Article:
Rainswept Review – PC
+ Beautifully atmospheric use of color and sound
+ Explores difficult topics not traditionally deeply addressed by games and generally imparts positive advice
+ Overarching murder-mystery plot keeps the game moving
- At times unintuitive gameplay
- Despite the focus on relationships, the arguments and experience end up feeling one-sided and sexist
- Writing needs more proofreading and had a number of errors or localization awkwardness
Rainswept is a mostly one-man effort by Indian developer Frostwood Interactive, a murder-mystery point-and-click adventure game focusing on exploring the topics of “love, relationships and unresolved trauma.” The first time the game loads, there’s a prominent trigger warning that the content of the game includes sensitive topics such as suicide and sexual abuse. That said, it’s not a particularly graphic game – the art style is fairly minimalist; however, you may want to be aware that the potentially triggering content is not only in text. There is a crime scene with blood, an animated portrayal of gun-related violence, and at least one mildly sexual scene involving vague human figures in a state of undress, so this game may not be appropriate to play around young children, though the simplistic visuals probably won’t bother the majority of a more mature audience.
Rainswept takes place in Pineview, a small idyllic town where detective Michael Stone has been sent to solve what at first looks like a possible murder-suicide of a young couple, Chris and Diane. It doesn’t take long for you to discover that solving the mystery of their deaths will be a tricky business, since it seems the local police force has already made up their minds without much of an investigation, and many members of the close-knit community have many biases against the late newcomers that make investigating the case challenging. To solve this mystery, Detective Stone will have to delve into Chris and Diane’s relationships with the community, as well as their apparently rocky partnership with each other.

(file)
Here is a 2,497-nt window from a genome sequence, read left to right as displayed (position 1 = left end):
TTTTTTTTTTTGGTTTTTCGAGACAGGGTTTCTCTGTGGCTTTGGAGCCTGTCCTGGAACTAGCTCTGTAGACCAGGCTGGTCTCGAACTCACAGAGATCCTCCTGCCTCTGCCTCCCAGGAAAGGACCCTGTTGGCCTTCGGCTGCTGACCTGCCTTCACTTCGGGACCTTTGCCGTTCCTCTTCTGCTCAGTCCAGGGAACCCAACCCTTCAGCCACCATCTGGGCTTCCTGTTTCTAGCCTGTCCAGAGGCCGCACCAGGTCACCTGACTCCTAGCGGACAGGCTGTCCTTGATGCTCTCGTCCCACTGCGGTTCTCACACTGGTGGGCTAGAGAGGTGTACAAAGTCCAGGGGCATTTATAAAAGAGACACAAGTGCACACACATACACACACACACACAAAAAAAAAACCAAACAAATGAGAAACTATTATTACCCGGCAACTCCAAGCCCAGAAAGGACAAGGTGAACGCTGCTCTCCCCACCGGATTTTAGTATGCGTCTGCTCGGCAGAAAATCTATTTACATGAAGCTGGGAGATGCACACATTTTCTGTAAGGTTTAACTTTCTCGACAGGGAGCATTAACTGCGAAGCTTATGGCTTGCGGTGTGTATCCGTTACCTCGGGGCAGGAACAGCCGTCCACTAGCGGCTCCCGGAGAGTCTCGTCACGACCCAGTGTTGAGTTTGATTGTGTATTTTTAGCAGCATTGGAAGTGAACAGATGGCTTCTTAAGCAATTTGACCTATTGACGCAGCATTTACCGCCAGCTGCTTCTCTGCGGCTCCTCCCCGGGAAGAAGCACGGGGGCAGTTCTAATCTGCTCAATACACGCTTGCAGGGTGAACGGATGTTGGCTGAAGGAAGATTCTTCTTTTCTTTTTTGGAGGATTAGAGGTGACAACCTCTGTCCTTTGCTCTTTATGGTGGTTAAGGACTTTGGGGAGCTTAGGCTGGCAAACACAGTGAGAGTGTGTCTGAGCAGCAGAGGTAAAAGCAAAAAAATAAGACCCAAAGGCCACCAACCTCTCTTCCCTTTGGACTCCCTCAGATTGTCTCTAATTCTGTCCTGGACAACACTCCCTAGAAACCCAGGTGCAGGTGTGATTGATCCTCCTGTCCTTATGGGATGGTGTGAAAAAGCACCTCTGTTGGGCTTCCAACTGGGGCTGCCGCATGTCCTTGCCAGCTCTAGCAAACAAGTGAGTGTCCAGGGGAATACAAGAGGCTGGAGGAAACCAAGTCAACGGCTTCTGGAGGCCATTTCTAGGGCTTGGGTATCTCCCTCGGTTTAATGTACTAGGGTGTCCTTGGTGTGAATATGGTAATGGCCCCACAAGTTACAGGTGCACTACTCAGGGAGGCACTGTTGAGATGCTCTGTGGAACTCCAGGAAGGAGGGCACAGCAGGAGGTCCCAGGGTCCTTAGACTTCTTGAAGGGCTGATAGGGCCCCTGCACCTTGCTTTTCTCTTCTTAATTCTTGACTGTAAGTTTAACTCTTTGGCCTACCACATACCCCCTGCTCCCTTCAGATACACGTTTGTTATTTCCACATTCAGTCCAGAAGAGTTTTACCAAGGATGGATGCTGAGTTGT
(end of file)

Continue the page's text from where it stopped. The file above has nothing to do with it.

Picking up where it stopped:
Gameplay mostly involves a lot of running around Pineview via keyboard and pointing and clicking around the two-dimensional town, studying points of interest, and interacting with its residents. Unlike the typical adventure game, though, other than rare moments of busywork required during, say, examining the crime scene, there isn’t much in the way of puzzles or inventory, either collecting items or making outlandish combinations between items as you might be used to if you play lot of adventure games. Instead, true to its themes, Rainswept is driven primarily by a gentle suspense fueled by the need to solve the crime at hand, as well as the mystery of Stone’s traumatic nightmares, and it focuses on the information Detective Stone gleans from his conversations with and observations of others, as well as the relationships he himself forges with those he interacts with.
Through his conversations with Chris and Diane’s acquaintances, Detective Stone is able to better understand the couple’s turbulent relationship from its beginnings and to its bloody conclusion. During these moments, the player plays as Chris instead of Stone in order to experience events in real time. While these scenes allow the player greater immersion in the story, I was disappointed that though these scenes are recreations of moments described by third parties, the player never experiences them from Diane’s point of view, leading to a very lopsided and male-centric presentation and understanding of the relationship, hardly one that seems remotely objective or fact-based as you’d want if you really meant to understand the relationship in order to solve the mystery of their deaths.